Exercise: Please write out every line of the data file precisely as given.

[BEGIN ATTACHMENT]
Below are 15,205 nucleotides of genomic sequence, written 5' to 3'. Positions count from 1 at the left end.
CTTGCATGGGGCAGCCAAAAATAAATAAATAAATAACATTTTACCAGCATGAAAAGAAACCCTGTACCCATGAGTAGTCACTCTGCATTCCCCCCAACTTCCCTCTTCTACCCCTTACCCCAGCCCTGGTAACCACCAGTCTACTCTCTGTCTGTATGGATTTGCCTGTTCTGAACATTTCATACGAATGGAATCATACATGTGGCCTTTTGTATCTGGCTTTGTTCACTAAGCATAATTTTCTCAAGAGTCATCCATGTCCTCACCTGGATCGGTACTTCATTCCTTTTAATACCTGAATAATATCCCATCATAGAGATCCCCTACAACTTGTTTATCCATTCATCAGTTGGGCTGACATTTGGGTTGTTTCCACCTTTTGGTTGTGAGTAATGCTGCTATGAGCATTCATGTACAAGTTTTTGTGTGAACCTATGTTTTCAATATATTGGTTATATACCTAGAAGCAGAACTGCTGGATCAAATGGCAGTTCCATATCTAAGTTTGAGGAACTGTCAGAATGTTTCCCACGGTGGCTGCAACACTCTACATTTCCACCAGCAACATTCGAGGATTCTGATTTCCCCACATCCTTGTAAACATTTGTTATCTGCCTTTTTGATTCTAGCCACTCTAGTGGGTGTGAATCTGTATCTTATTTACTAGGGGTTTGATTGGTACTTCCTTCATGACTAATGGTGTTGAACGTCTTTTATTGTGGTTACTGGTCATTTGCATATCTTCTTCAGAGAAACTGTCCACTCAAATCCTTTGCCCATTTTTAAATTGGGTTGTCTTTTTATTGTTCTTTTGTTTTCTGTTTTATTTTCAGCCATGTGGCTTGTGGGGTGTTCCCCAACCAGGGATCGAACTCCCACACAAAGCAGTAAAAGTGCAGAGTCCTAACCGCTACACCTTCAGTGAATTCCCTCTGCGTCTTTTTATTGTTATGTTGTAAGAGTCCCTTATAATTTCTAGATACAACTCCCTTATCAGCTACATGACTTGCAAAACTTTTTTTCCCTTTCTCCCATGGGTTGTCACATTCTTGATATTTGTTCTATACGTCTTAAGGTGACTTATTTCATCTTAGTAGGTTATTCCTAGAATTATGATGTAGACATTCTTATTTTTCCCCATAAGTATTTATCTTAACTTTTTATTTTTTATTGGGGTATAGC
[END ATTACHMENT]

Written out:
Below are 15,205 nucleotides of genomic sequence, written 5' to 3'. Positions count from 1 at the left end.
CTTGCATGGGGCAGCCAAAAATAAATAAATAAATAACATTTTACCAGCATGAAAAGAAACCCTGTACCCATGAGTAGTCACTCTGCATTCCCCCCAACTTCCCTCTTCTACCCCTTACCCCAGCCCTGGTAACCACCAGTCTACTCTCTGTCTGTATGGATTTGCCTGTTCTGAACATTTCATACGAATGGAATCATACATGTGGCCTTTTGTATCTGGCTTTGTTCACTAAGCATAATTTTCTCAAGAGTCATCCATGTCCTCACCTGGATCGGTACTTCATTCCTTTTAATACCTGAATAATATCCCATCATAGAGATCCCCTACAACTTGTTTATCCATTCATCAGTTGGGCTGACATTTGGGTTGTTTCCACCTTTTGGTTGTGAGTAATGCTGCTATGAGCATTCATGTACAAGTTTTTGTGTGAACCTATGTTTTCAATATATTGGTTATATACCTAGAAGCAGAACTGCTGGATCAAATGGCAGTTCCATATCTAAGTTTGAGGAACTGTCAGAATGTTTCCCACGGTGGCTGCAACACTCTACATTTCCACCAGCAACATTCGAGGATTCTGATTTCCCCACATCCTTGTAAACATTTGTTATCTGCCTTTTTGATTCTAGCCACTCTAGTGGGTGTGAATCTGTATCTTATTTACTAGGGGTTTGATTGGTACTTCCTTCATGACTAATGGTGTTGAACGTCTTTTATTGTGGTTACTGGTCATTTGCATATCTTCTTCAGAGAAACTGTCCACTCAAATCCTTTGCCCATTTTTAAATTGGGTTGTCTTTTTATTGTTCTTTTGTTTTCTGTTTTATTTTCAGCCATGTGGCTTGTGGGGTGTTCCCCAACCAGGGATCGAACTCCCACACAAAGCAGTAAAAGTGCAGAGTCCTAACCGCTACACCTTCAGTGAATTCCCTCTGCGTCTTTTTATTGTTATGTTGTAAGAGTCCCTTATAATTTCTAGATACAACTCCCTTATCAGCTACATGACTTGCAAAACTTTTTTTCCCTTTCTCCCATGGGTTGTCACATTCTTGATATTTGTTCTATACGTCTTAAGGTGACTTATTTCATCTTAGTAGGTTATTCCTAGAATTATGATGTAGACATTCTTATTTTTCCCCATAAGTATTTATCTTAACTTTTTATTTTTTATTGGGGTATAGC